In the post-Revolutionary period, Philadelphia was the home of the largest free black community in the burgeoning United States. Like any population of size, black residents were forced to contend with the reality of death – not only its commonality in the disease-ridden city, but also the logistics of burial. White hostility only complicated the matter, as white city leaders saw burial grounds as a space in which to exert racial control under the guise of public health.
Early burial grounds were almost universally associated with churches, but blacks were barred from creating their own churches until Richard Allen founded Mother Bethel A.M.E. Church in 1792. In the meantime, black people were typically buried in the city Potter’s Field, alongside prisoners, beggars, and the unclaimed bodies from the city hospital.
From the beginning, the control of urban space and the control of bodies went hand in hand. Bodysnatching, the practice of looting bodies from graves so that anatomists could dissect them for science, plagued the black community. Without control of the land in which the bodies of their family and friends were buried – a petition by black community leaders to purchase a section of the Potter’s Field was promptly denied – little could be done to defend against the practice.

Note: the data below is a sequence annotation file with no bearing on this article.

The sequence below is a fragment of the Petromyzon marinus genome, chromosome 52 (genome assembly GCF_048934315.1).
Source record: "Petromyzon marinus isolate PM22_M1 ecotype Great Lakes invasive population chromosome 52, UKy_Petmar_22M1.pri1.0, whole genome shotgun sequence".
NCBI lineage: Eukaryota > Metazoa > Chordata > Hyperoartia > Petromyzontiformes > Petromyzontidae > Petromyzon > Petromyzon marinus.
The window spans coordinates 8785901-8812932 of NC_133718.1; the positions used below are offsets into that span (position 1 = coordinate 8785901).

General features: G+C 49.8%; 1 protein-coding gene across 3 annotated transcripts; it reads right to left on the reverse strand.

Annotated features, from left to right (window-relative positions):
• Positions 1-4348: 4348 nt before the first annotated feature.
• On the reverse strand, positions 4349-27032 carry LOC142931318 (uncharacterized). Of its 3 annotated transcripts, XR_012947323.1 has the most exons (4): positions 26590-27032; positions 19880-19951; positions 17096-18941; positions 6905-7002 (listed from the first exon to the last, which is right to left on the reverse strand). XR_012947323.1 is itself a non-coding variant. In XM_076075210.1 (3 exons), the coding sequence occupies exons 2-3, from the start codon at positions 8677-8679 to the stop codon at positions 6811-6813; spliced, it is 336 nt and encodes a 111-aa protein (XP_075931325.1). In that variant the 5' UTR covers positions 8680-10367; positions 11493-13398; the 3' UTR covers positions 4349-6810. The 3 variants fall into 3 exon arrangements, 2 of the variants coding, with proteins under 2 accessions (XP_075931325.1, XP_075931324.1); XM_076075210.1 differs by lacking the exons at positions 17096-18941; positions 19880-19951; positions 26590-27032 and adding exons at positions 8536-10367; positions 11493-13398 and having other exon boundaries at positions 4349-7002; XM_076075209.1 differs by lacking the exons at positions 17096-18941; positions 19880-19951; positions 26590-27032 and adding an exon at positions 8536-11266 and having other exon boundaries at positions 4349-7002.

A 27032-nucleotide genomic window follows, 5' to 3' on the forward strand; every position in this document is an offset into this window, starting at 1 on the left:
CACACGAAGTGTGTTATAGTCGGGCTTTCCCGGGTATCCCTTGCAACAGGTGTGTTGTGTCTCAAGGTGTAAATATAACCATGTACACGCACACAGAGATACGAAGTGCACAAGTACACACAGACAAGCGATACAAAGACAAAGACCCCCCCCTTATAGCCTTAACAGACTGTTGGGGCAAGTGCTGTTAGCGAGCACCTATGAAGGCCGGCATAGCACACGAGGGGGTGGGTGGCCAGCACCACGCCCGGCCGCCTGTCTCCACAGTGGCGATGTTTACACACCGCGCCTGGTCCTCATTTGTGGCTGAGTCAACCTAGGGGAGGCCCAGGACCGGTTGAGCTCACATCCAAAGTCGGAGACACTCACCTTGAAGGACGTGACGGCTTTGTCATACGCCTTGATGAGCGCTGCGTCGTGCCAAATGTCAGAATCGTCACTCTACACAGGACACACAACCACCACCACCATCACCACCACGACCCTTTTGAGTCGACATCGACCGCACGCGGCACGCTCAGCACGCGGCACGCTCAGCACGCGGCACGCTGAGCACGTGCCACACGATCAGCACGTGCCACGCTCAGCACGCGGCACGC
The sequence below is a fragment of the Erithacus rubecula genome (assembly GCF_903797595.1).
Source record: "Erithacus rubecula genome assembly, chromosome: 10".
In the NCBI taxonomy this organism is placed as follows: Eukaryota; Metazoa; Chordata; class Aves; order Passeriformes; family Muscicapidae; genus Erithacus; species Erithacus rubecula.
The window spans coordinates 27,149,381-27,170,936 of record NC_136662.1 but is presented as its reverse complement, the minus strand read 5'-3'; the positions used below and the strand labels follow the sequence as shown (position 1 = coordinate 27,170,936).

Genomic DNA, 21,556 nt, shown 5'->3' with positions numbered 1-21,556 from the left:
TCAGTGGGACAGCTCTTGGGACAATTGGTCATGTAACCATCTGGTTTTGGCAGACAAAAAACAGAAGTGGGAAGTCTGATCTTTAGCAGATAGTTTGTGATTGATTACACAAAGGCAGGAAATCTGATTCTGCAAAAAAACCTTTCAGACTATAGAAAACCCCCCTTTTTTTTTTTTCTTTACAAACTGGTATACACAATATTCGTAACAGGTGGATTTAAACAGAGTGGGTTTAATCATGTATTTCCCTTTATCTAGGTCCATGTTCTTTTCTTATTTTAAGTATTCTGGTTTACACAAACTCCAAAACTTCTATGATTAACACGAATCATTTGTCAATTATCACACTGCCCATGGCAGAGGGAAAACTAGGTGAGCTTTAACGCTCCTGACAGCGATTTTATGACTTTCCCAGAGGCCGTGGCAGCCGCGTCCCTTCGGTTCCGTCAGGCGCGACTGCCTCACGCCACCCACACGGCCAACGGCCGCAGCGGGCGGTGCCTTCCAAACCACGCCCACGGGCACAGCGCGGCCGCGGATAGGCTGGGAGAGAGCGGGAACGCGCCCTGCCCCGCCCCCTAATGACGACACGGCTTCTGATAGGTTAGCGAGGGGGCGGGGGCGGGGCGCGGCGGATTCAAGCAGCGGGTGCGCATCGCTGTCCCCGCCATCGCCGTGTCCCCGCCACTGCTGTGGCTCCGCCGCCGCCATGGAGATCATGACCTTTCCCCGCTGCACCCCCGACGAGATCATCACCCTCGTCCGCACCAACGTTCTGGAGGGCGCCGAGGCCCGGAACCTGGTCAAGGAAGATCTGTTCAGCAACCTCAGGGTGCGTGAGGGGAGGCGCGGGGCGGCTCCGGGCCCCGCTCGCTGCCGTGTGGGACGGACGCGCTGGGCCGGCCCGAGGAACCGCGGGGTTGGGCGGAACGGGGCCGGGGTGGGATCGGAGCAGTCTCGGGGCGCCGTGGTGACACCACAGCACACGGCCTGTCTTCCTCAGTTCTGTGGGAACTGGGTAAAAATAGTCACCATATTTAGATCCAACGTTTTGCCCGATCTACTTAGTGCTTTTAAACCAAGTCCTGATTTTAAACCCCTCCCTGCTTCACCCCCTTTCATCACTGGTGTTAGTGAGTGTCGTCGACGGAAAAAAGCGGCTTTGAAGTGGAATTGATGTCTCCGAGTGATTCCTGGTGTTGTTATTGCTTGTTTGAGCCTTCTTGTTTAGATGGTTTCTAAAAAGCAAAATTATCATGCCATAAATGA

Like bodysnatching, the success of these community leaders in forming churches and burial grounds was linked to public health and the ownership of land. Richard Allen and Absalom Jones, founders of two black churches in the city, leveraged the role of some black residents as medics in the devastating 1792 yellow fever epidemic to argue their cause. Later, the congregation at Mother Bethel used legal incorporation as the tool by which to maintain ownership and control of their property. Doing so physically delineated spaces in which black bodies could be interred and also limited opportunities for white exploitation.
The first half of the 1800s saw the creation of at least a dozen black burial grounds. As the population of Philadelphia grew and the city expanded, these sites faced a host of pressures, ranging from Board of Health citations, to commercialization, to the increasing premium placed on green space within the city center. In weathering these pressures, many burial grounds were closed or relocated, and the bodies within them at times left behind, disposed of, or re-intered elsewhere.
Throughout this process, many such sites were lost to the historical record; several have been rediscovered only in the last five years. As these rediscoveries continue, it is vital to understand the position black burial grounds occupied in the urban landscape of Philadelphia.